Kellie’s Castle in Batu Gajah, Ipoh
Kellie’s Castle in Batu Gajah, Ipoh, is one of the most famous and important landmark in Perak state. Here was the prove of the history Ipoh, the prosperity of the rubber and tin generation. Local people call it Haunted House, and it was abandoned very long, recently the government was clean it up for traveling purpose.
When you go inside castle, you will be impressive with the high performance skill of the construction, the design and the structure was perfect. Not even the building, but the landscape surrounding will make you to feel claim down and relax, out of the city noise, only with the bird singing.
Kellie’s Castle or Kellas House was built in 1910 by William Kellie Smith. William Kellie Smith (1870 – 1926) was born in 1870 in Kellas, Moray Firth, Scotland. In 1890, at the age of 20, he arrived in Malaya as a Civil Engineer. He joined Charles Alma Baker’s survey firm, who had won concessions from the state government to clear 9000 hectares of forests in Batu Gajah, Perak. With the substantial profits made from his business venture with Baker, Smith bought 1000 acres of jungle land in the district of Kinta and started planting rubber trees and dabbled in the tin mining industry.
In time, he named his estate Kinta Kellas after his home farm “Easter Kellas” and went on to own the Kinta Kellas Tin Dredging Company as well. With his fortune made, he returned home to marry his Scottish sweetheart, Agnes, and brought her over to Malaysia in 1903. They had a daughter named Helen the next year.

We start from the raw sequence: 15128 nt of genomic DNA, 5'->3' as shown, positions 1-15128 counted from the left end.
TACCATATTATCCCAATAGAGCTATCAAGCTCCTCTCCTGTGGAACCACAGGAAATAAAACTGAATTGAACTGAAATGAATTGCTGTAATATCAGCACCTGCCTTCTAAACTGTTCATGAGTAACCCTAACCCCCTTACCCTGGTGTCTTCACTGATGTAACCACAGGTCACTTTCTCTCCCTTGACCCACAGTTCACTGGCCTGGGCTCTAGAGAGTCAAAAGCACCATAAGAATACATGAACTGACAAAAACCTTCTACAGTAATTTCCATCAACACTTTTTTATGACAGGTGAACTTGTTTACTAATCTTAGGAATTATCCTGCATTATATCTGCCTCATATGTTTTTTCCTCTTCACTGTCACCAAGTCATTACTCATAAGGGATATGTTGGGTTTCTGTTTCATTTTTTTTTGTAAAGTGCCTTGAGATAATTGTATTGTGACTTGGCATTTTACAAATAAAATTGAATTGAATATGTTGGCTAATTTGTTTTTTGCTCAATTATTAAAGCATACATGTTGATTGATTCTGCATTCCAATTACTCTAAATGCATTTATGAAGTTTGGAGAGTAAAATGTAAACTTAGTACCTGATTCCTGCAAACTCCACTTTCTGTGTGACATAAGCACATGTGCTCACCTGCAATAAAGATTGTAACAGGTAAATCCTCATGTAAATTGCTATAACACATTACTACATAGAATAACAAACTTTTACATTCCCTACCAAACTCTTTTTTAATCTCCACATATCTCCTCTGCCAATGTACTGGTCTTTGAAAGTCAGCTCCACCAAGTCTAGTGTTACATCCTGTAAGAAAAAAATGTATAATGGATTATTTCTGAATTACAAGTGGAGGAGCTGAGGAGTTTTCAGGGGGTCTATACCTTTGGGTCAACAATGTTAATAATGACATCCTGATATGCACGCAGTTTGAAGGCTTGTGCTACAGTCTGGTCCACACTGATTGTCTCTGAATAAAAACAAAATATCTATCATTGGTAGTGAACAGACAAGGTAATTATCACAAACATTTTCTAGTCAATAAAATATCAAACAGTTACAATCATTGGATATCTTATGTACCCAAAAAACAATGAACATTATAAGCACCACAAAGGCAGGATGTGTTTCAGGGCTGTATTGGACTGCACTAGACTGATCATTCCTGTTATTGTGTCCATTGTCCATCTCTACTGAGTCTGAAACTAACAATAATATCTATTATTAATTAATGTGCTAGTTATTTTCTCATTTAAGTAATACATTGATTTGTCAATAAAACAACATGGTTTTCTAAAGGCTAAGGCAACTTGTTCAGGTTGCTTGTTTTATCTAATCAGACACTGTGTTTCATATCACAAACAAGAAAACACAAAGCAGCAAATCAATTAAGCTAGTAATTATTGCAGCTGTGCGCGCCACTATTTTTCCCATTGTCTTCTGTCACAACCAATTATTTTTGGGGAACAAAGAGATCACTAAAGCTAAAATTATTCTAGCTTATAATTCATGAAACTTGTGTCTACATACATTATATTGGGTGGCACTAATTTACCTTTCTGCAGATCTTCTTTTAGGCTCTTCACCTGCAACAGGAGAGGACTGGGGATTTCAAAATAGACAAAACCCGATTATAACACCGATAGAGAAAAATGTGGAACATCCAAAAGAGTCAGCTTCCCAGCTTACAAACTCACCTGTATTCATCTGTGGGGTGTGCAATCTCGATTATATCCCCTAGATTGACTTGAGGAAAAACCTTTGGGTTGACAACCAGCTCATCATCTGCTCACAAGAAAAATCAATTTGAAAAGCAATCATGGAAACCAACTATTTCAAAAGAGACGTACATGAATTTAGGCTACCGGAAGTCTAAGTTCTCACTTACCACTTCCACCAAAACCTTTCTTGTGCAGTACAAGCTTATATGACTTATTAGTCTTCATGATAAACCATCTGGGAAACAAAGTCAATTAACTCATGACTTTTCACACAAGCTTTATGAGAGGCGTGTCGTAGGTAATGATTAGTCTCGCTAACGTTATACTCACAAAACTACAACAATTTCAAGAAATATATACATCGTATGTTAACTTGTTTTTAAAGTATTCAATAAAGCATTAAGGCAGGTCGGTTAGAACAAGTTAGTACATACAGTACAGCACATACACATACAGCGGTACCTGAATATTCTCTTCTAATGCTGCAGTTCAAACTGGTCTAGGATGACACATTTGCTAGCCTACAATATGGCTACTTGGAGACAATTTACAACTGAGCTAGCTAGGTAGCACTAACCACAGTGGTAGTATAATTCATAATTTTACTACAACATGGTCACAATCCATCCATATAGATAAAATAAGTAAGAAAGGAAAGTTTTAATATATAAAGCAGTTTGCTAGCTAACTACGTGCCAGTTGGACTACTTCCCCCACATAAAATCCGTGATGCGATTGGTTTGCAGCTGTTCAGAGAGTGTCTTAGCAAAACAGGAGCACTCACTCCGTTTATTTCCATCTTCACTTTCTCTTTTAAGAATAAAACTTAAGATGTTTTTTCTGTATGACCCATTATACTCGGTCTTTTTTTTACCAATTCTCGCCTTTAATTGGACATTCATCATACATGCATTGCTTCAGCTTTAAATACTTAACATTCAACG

In 1909 Smith built his first mansion, “Kellas House” and in 1915 with the birth of his son and heir Anthony he started planning for a huge castle with Scottish, Moorish and Indian architecture. He brought in 70 craftsmen from Madras India. All the bricks and marble were imported from India too. Included in the plan for the 6 storey tower was Malaya’s first elevator, an indoor tennis court and rooftop courtyard for entertaining.
During construction, a virulent strain of Spanish Flu struck his workmen. When his workmen approached him to build a temple nearby Smith readily agreed. In return for his generosity, they built a statue of him beside the other deities on the temple wall. It is believed that a tunnel was built to the temple from the castle.
Smith’s mansion is accessible from the main road through a bridge running across a stream. His house was so unique that it was even mentioned in the London Financier newspaper on 15 September 1911.
Kellie’s Castle was built with a lift, this lift would have been the first in Malaya. Unfortunately, in 1926, William traveled to bring his daughter Helen to visit Agnes and Anothony in Europe and to collect a lift he had commissioned for his castle. He stopped by Lisbon to finalise the term of his planting concessions in Portuguese Timor. However, while staying at the hotel, he caught a chill, developed pneumonia and passed away on 11 December with the age of 56. William was buried in the British Cemetery.
William’s wife was devastated and decided to move back to Scotland. In the end, Kellas House, later known as Kellie’s Folly or Kellie’s Castle, was sold to a British company called Harrisons and Crosfield.
History source from the Kellie’s Castle management
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